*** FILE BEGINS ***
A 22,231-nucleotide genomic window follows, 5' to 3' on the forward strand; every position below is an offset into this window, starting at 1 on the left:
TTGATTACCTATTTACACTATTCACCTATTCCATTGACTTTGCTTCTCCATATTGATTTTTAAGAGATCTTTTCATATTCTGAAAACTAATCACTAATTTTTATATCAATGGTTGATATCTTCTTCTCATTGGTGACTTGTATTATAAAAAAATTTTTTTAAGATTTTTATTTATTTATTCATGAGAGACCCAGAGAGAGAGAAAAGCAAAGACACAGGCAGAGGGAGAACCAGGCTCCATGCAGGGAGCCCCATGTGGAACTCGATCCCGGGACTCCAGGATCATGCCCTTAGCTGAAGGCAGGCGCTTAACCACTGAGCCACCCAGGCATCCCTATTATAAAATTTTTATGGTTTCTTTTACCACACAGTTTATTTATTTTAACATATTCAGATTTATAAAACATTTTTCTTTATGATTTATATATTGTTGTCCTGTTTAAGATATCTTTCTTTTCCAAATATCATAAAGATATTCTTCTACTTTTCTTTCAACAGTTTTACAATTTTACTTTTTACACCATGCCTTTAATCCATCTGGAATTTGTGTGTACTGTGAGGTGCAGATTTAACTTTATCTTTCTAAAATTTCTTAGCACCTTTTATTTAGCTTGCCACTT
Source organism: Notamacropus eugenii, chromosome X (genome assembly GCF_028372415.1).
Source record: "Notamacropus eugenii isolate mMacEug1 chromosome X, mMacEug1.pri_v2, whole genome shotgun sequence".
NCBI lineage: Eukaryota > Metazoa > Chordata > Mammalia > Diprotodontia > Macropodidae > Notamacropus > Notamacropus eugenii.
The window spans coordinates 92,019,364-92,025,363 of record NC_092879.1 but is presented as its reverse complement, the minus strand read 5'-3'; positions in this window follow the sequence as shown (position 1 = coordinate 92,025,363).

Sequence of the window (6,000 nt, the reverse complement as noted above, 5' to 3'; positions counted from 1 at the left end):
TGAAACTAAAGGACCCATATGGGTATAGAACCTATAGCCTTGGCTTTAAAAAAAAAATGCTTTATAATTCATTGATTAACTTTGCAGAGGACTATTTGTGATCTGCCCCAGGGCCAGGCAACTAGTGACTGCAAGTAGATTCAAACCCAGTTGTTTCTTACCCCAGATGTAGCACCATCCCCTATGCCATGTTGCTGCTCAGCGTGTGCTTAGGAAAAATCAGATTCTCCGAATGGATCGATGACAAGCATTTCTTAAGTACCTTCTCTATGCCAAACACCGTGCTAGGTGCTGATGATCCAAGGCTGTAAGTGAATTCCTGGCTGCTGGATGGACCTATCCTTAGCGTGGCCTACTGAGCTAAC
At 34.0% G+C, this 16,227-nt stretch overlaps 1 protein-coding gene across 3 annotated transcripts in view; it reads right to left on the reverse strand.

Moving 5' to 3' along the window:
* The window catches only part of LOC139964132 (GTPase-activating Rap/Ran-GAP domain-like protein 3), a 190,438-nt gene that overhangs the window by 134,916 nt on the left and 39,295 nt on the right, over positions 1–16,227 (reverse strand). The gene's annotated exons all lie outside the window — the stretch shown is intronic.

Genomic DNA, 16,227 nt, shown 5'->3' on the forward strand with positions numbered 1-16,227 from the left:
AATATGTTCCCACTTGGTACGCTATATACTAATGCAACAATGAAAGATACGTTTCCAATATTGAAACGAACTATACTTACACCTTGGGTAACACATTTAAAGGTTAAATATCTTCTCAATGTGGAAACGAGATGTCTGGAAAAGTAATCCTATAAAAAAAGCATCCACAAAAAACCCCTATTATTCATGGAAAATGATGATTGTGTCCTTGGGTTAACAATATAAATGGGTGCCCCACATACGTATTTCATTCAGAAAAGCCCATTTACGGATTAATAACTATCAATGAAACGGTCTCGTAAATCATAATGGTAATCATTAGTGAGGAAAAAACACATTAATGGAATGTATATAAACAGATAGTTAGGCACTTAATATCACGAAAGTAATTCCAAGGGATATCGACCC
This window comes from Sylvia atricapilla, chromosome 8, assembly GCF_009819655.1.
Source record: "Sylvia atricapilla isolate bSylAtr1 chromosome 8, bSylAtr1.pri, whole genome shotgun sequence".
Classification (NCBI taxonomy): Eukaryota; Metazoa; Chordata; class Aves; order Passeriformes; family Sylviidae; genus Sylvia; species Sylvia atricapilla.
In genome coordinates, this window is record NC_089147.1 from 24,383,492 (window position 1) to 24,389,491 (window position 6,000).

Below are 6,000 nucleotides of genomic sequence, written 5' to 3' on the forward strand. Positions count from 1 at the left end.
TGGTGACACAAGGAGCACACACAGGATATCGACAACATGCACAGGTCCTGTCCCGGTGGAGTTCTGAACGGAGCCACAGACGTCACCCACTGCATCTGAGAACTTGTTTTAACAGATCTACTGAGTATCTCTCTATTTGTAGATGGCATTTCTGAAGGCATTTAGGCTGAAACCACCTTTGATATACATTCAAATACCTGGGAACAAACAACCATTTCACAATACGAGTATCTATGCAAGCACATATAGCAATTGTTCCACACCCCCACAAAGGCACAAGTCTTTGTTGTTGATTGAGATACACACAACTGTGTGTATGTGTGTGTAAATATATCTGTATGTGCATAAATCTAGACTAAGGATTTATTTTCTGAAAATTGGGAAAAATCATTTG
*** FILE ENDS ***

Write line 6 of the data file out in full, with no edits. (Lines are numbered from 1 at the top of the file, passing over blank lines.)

The window spans coordinates 92,019,364-92,025,363 of record NC_092879.1 but is presented as its reverse complement, the minus strand read 5'-3'; positions in this window follow the sequence as shown (position 1 = coordinate 92,025,363).